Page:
In 2016, a team of scientists from UCLA reported having jump-started a patient's brain with severe injury using ultrasound. During this time, scientists wondered if the success could be repeated or if it was pure luck. Today, scientists have successfully jump-started two more coma patients.

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Jump-Starting Brains in 2016

August 24, 2016, UCLA newsroom reports that a 25-year-old man recovering from a coma and severe brain injury has made outstanding progress after receiving a treatment at UCLA that used ultrasound to jump-start his brain.

The procedure utilized sonic stimulation via ultrasound to excite neurons in the thalamus, the brain's egg-shaped structure that serves as the central hub for information processing. 

Prior to treatment, the man showed minimal signs of consciousness. His condition significantly improved post-treatment, and was now fully awake, and showed signs of cognitive function. 

Martin Monti, lead author and a professor of psychology and neurosurgery at UCLA, said, "It's almost as if we were jump-starting the neurons back into function." Monti explains that until this point, the only way to achieve possible stimulation of neurons was a risky surgical procedure. The scientist's approach directly targets the thalamus without invasive procedures.

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Two More Coma Patients Successfully Jump-Started

Today, Monti and his colleagues have announced the success of two more patients under the same treatment.

One case was a 56-year-old man with minimal consciousness for over 14 months after suffering a stroke. After the initial ultrasound treatment, the patient was able to grasp and drop the ball when told to do so; he was able to differentiate between two photographs of relatives. 

After the second treatment, the patient was able to use a pen and paper, raise a bottle to his mouth, and verbally communicate.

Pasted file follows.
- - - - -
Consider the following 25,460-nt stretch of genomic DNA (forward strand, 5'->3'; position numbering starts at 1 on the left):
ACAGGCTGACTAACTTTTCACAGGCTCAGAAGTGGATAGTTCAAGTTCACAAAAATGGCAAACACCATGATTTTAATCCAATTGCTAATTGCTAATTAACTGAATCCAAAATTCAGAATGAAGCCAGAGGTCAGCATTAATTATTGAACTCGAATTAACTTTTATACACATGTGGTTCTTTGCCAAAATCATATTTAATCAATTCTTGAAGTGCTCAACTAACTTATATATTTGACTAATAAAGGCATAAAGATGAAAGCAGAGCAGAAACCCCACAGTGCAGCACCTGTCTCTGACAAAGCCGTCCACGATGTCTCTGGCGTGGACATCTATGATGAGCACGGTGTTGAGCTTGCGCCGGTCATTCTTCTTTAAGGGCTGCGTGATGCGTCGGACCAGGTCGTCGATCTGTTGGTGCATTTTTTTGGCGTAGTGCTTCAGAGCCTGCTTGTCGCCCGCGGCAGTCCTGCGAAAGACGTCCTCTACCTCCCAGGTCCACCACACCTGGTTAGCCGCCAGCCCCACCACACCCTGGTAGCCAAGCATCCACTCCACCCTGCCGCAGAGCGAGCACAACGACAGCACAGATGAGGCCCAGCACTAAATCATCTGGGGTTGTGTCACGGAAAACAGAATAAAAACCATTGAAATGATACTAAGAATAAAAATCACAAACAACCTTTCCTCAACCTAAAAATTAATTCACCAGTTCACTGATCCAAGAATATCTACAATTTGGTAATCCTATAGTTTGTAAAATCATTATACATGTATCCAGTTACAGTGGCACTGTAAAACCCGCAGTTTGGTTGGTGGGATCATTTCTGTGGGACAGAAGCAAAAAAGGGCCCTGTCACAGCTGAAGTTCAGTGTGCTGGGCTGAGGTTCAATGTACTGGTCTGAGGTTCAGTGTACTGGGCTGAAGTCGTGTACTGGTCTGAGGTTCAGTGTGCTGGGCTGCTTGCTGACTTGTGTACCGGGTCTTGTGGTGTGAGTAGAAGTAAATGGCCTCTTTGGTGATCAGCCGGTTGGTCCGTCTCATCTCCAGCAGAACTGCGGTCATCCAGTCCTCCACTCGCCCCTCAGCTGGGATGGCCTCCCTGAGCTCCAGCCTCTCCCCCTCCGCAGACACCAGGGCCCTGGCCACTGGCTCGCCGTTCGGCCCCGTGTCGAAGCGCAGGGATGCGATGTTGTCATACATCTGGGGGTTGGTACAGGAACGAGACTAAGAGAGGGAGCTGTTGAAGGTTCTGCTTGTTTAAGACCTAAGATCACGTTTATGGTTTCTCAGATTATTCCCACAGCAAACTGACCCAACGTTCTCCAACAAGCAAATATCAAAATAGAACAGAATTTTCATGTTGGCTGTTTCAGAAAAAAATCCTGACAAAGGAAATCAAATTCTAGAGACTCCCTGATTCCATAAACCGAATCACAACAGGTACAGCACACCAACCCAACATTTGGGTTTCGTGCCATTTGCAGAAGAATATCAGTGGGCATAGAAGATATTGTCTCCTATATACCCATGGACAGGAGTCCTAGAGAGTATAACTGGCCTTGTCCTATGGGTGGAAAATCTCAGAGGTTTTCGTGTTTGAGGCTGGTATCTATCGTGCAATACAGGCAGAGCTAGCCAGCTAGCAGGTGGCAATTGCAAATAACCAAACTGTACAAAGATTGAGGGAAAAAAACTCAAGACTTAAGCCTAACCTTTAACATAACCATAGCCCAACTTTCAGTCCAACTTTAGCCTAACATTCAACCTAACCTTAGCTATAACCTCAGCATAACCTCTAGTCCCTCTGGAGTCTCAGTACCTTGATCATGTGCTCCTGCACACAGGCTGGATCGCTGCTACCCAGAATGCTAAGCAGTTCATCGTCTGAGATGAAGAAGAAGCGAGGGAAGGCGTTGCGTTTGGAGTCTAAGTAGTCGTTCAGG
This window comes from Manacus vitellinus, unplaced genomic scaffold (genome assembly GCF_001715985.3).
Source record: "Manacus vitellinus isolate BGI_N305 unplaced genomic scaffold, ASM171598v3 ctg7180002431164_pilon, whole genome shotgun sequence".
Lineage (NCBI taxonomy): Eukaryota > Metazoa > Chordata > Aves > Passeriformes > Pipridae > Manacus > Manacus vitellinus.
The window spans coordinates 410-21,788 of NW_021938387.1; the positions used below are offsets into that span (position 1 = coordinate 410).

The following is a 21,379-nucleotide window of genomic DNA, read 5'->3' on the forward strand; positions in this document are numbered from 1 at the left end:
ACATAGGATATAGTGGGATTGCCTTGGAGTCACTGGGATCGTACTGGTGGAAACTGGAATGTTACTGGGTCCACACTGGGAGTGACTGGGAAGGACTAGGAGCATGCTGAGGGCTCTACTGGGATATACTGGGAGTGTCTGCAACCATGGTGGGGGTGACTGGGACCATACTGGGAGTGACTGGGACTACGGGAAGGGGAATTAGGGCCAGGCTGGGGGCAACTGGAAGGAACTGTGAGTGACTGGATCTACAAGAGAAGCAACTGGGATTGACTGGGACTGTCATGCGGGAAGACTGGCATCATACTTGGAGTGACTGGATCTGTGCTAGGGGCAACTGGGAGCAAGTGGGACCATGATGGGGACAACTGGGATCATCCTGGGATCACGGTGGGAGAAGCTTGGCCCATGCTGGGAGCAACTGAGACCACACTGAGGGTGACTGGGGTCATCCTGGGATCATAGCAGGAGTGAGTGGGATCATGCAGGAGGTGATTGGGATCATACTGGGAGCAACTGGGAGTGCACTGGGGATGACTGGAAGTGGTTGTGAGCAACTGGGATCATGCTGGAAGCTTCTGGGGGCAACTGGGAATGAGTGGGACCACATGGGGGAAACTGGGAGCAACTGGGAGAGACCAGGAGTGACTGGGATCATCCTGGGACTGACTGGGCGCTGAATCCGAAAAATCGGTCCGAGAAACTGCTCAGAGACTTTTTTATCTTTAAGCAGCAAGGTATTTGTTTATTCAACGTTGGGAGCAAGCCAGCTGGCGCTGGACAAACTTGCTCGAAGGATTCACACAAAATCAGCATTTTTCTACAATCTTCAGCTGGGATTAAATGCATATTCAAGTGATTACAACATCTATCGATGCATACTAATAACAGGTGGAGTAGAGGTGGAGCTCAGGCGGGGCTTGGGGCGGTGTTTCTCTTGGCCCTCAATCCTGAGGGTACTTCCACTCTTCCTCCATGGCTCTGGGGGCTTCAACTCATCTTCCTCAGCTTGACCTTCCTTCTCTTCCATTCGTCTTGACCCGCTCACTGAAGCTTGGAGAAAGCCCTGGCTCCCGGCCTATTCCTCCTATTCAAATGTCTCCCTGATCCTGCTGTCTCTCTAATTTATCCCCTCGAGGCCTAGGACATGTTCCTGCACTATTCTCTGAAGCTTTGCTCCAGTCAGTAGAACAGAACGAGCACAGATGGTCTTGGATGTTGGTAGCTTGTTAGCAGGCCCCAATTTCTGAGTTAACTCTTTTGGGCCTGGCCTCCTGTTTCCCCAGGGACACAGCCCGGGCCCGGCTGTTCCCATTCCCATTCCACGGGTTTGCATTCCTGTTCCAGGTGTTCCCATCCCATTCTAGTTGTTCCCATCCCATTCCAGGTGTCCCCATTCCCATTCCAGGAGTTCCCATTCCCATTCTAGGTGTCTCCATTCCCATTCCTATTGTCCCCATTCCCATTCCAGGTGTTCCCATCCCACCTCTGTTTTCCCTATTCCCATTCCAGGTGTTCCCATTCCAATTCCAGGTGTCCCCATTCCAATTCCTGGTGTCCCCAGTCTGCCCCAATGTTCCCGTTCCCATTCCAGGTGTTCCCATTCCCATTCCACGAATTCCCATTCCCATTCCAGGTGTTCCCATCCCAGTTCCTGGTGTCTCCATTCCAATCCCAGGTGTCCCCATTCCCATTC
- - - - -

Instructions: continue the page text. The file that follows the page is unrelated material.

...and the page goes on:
The second case was of a 50-year old woman who had less consciousness since a cardiac arrest two and a half years prior. After the first treatment, the patient was able to recognize objects such as pencils and combs.

For both cases, treatment consisted of placing the device on the side of the patient's head and activating it 10 times for roughly 30 seconds each in 10 minutes. Both patients underwent two sessions, spaced one week apart.

Scientists state that the treatment and procedures are safe and have not produced unwanted side effects, as the device only uses a relatively small charge that is less than the traditional Doppler ultrasound scan.

However, the treatment had no effect on a 58-year old man who had been in a coma for roughly 5 years after a car accident. Nonetheless, scientists are hopeful that the success they have will bear fruit in more advancements.

Monti adds, "What is remarkable is that both exhibited meaningful responses within just a few days of intervention. Seeing two out of three patients who had been in chronic conditions improve significantly within days of the treatment is an extremely promising result."

The results of the study were published in the journal Brain Stimulation on January 15, 2021.

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